I Use a Journaling App
The reason I mention journaling is that it’s an easy way to get myself to write stream of consciousness about my day. That small amount of time to reflect also gives me a chance to get the creative juices flowing, even if it’s only at a prose level, it keeps me frosty. Besides… over the years I’ve collected a grave yard of journals that all go about 10 or 15 pages in before they’re jettisoned. What’s worked best for me the last 4 years is OhLife.com. I like this app because everyday it sends me an email asking what happened in my day, and I feel compelled to write back—as if they’re some pen pal I like to answer frequently. The app takes care of adding that entry to my journal, and once there’s a backlog of entries it started spitting back what I wrote from years back into that email that comes in each day. More than once, some journal entry that I wrote long ago sparks a new idea on the day I read it again.
Reading fiction at night and non-fiction during the day.
Both are really helpful for me, and push my brain in different directions. I like fiction in the evening because it allows me to cool down and step toward the dream state more easily. If I read non-fiction at night, I usually start thinking about work and get re-energized (hard enough to get away from it, best not to ask for it). I max out at reading just two books at a time. Whenever I’ve added another to the pile I stop reading long form content, and end up defaulting to reading news articles for months, until I remember… only read two books at once.
If things are more challenging to get to, there’s enough time to guilt myself into staying focused.
App addiction is difficult to overcome.
My brain thinks it can multitask, but it really can’t. At one point, years ago, I timed myself for a few months (with RescueTime) to see how effective I was in a given day with everything turned on. I like to believe I’m pretty productive… It turned out that in a twelve hour day, alone at home, I was averaging somewhere between 4 and 5 hours completely immersed. Otherwise I was online, sometimes researching, but mostly reading news, posting things, and going on Facebook or Twitter. It was really discouraging to see the stats. So I picked up a few of the anti-social apps (now using SelfControl)to keep myself honest for hours at a time on my laptop. Well, as you might suspect, I became reliant on my phone and iPad for updates almost immediately. I had to kill notifications on all my mobile devices, make sure my home screen was devoid of social apps, and for good measure I uninstalled Facebook on my phone. Those small steps gave me back at least 45 minutes of daily distraction.
On keeping up with social media
Lots of people seem to think this is a misuse of time when it comes to productivity and ideation. I am a part of communities like Facebook, Twitter, and Instagram so that when I do have a project to talk about, there will be people on the ground floor. Realistically, it depends on what you’re trying to do and who you want to do it for. Is the project for mass consumption, a group of folks, are you a thought leader? What’s the end look like and work your way back to what you need: an audience, a small group, the masses, etc. Also, having a social media maven who champions your creation can be way more beneficial than sinking time into creating a strong following. This all gets back to distribution and marketing, something that takes an enormous amount of skill, connections, time and luck (more on this in later installments though). At the end of the day, I’m okay at social media, and I usually defer to smarter folks on a project by project basis.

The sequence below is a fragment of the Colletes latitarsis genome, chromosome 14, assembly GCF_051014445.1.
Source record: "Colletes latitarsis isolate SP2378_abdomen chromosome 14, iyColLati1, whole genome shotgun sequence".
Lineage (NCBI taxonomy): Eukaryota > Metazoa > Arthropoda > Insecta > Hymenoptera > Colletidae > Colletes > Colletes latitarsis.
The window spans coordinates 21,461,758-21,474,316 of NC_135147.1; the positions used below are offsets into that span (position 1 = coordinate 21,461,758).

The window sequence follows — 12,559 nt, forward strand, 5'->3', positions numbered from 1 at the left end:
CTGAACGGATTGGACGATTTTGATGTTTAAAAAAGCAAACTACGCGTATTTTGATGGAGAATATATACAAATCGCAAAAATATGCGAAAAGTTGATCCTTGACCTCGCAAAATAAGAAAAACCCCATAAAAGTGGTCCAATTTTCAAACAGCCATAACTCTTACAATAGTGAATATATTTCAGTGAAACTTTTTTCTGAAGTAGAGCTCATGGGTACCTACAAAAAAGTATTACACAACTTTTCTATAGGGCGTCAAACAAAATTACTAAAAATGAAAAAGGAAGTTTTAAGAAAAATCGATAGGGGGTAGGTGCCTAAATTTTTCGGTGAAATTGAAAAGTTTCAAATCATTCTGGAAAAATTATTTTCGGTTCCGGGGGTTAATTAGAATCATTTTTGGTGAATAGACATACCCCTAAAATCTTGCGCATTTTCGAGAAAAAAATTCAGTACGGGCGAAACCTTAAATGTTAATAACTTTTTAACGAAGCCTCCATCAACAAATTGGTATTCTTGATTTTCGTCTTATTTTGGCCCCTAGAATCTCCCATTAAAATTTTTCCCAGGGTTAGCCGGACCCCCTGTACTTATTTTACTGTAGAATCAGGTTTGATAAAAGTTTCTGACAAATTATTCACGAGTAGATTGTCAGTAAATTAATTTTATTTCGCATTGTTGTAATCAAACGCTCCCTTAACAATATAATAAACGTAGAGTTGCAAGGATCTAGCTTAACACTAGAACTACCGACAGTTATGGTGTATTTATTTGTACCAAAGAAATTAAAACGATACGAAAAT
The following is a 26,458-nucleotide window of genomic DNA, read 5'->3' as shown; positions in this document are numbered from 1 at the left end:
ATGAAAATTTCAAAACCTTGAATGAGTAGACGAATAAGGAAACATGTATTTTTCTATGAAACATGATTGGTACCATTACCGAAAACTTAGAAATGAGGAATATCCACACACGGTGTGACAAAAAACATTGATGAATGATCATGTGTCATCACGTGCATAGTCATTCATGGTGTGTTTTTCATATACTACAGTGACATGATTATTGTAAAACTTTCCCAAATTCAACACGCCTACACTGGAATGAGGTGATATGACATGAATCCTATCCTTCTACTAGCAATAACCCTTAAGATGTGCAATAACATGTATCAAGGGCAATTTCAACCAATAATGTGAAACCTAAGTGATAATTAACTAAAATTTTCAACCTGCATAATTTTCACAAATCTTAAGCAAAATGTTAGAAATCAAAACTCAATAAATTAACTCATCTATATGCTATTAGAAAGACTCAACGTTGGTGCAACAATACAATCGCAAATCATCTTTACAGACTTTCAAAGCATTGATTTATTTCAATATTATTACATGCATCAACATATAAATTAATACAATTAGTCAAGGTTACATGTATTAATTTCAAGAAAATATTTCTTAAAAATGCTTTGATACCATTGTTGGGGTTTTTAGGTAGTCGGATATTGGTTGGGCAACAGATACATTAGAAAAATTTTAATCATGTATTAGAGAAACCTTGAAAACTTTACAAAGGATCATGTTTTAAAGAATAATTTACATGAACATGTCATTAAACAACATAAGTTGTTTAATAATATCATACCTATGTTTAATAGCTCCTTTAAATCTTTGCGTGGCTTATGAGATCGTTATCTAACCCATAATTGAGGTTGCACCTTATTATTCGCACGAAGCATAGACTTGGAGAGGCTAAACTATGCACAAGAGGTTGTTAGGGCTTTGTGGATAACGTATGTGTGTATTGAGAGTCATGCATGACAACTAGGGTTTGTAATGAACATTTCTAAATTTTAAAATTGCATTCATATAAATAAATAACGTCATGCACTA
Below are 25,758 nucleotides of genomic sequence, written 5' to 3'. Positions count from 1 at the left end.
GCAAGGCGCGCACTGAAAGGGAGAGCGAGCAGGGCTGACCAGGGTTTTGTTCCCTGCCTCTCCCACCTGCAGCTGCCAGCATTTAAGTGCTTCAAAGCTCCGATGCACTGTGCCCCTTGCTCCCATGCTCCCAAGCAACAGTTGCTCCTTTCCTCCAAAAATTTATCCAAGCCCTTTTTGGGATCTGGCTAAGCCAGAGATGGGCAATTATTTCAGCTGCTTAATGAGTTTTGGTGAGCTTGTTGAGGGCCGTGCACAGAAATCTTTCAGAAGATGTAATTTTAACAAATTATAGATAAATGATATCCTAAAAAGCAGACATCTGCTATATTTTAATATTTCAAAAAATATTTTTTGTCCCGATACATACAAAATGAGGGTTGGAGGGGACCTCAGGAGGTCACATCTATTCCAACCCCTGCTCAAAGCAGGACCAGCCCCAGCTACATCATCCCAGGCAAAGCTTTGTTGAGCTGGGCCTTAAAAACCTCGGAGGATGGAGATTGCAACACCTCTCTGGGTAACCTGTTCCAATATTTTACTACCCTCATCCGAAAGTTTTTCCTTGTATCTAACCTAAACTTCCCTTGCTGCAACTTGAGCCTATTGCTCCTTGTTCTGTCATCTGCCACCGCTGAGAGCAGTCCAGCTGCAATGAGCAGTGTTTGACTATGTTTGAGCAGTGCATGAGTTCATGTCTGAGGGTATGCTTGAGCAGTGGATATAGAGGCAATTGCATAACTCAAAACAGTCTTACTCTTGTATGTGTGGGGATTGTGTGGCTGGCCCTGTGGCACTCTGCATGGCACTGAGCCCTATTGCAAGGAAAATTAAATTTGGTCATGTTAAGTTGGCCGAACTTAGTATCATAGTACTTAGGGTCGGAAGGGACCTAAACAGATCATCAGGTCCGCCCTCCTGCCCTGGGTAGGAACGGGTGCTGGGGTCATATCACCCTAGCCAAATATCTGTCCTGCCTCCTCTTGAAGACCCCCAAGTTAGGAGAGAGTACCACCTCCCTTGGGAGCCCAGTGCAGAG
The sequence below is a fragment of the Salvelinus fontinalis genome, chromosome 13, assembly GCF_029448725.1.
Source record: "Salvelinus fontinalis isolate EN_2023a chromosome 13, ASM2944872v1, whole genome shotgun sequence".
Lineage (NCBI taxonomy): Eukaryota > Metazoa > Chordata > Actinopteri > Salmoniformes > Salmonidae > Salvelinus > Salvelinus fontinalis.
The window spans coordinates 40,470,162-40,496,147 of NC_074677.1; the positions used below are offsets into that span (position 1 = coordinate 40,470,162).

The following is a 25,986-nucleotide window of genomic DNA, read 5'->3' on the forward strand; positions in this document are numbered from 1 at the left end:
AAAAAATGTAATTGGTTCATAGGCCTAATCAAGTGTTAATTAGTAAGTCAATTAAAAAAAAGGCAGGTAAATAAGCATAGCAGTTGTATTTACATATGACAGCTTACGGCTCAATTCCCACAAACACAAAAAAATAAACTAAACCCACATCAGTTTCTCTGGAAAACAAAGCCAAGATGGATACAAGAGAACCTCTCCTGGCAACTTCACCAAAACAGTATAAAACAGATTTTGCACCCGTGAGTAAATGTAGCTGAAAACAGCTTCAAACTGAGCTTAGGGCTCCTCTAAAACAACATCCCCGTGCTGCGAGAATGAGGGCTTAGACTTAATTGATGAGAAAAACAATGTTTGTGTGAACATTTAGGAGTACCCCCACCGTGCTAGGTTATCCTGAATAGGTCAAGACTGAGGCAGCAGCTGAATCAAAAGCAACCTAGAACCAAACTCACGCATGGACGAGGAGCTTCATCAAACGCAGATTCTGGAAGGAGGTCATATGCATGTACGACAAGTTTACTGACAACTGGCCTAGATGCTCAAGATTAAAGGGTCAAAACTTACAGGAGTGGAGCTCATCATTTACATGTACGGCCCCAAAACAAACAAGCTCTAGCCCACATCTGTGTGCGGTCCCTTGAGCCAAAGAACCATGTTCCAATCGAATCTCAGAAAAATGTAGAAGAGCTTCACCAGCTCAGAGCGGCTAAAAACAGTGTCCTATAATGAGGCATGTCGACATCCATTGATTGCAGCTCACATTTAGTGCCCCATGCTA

On a personal level, I spend too much time looking at the numbers game. It’s way more important to be active than passive. As much as I tell myself that, I still find it hard to post regularly about things I read, see, and have opinions about. Finding and continuing to raise your voice in this sphere can be really daunting, especially for certain kinds of creative types. At some point we just have to be comfortable with being uncomfortable. It’s easy to give up, feel like there aren’t enough people who care, and that all the work hasn’t amounted to much. Through it all, when I’m at my best, I just slog through it. While it’s tough sometimes, the very best things have happened by reaching out to people and connecting with them. Hell, I wouldn’t have been able to mount a successful Kickstarter campaign and finish my second feature film without the help of some really great friends and backers.
It’s not easy keeping a schedule and it’s easy enough to be disheartened when I don’t get much done in a given week or month.
On being creative and holding down a day job
I save this for last because it’s something I’m always struggling with, and I know a lot of people who find different ways to be effective while holding down a job.
Some people are big believers in having a junk job while they work on their next great project that will bring the fame and fortune. As for me, I really like to have a job I care about. I think it helps give the day and hours I spend time at the office meaning. If I enjoy what I’m doing I feel better and more motivated when I get out of the job. My quality of life overall is better too because I don’t come home complaining about having to do something I don’t find value in. While I understand the concept of doing something mindless and saving that energy for later, I don’t buy into it. If my mind is inactive I think it would atrophy. Problem solving and having high level conversations, regardless of the industry, keeps me on point. There there’s those folks who have a menial job, and say it makes them hungry for more.